In Umeå we study fungal organisms in a variety of contexts: As robust and simple model organisms to elucidate cellular processes, as producers of chemical compounds used in industry and medicine (for instance antibiotics), as inhabitants and contributors to different ecosystems, and as infectious agents which cause disease in plants, animals and humans.
Fungi are traditionally considered as plant-like organisms but are evolutionarily more closely related to animals. They are omnipresent eukaryotic organisms inhabiting most areas of our planet from deep waters to dry deserts and even the gastrointestinal tract of higher animals as part of the microbiota.
Scientists have identified about 100,000 different fungal species, however, it is estimated that probably more than 1.5 million species exist. Fungi are heterotrophs, meaning that they need to take up and metabolize external nutrients in order to gain energy for growth and reproduction. They are unable to photosynthesize.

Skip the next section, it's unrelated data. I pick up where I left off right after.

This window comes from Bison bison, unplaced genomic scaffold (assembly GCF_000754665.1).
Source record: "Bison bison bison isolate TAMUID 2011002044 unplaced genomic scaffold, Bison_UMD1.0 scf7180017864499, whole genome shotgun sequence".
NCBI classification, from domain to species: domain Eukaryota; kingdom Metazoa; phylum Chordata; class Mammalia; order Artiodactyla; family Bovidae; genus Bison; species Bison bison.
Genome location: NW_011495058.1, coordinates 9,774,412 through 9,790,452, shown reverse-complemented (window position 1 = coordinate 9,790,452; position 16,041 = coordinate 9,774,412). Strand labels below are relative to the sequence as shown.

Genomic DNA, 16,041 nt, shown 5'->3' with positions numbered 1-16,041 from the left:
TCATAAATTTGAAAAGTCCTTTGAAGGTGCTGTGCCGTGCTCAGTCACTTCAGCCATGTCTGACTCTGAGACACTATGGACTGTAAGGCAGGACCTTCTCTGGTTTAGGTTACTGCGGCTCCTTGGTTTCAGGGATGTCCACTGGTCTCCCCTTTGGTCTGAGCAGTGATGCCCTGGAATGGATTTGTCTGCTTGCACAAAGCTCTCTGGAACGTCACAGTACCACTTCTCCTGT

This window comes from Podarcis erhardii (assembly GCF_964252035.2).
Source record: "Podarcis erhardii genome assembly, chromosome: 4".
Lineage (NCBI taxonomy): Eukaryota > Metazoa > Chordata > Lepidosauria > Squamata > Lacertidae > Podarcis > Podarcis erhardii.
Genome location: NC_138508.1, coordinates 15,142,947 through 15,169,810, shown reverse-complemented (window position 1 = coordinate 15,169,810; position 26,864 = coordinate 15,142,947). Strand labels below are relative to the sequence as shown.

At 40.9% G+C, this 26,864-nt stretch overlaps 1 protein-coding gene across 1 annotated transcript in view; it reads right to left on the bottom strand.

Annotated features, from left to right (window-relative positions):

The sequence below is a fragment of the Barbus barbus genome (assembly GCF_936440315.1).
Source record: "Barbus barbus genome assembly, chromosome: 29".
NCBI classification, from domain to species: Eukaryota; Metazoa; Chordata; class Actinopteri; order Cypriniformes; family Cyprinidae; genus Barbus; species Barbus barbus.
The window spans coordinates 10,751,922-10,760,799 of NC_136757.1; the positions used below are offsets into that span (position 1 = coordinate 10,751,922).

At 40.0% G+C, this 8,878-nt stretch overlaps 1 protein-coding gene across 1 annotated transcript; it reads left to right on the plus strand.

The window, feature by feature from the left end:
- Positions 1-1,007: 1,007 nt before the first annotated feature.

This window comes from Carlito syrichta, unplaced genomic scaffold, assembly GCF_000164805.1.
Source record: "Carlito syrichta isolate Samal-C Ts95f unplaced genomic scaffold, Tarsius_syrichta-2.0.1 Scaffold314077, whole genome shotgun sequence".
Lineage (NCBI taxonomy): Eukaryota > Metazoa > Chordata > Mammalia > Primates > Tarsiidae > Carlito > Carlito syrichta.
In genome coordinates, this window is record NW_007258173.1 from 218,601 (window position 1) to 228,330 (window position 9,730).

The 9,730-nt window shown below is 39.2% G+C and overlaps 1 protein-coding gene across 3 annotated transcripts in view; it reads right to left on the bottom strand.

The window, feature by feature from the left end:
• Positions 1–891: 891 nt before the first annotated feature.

Fungal organism can grow as hyphae in which individual cells stay connected to form a mycelium. Yeast fungi grow separately as individual cells to form diffuse biomasses. The majority of fungi are decomposers and grow on decaying organic matter. As decomposers fungi are essential contributors for the cycling of biomaterials. Other fungi form critical symbioses, such as for instance mycorrhizae, which are part of the root systems where they supply essential nutrients to the plant.
Nevertheless, some fungi have a parasitic lifestyle and grow on living organisms to either cause disease or death. Several thousand plant-pathogenic species are known with smut and rust fungi among them. Only several hundred species cause disease in humans. Human mycoses affect mainly immunocompromised individuals. However, these infections are frequently severe with a high level of morbidity and mortality. Inefficient diagnostics and therapeutics with toxic side effects urge us to study fungal pathogenesis and to develop better antifungal drugs.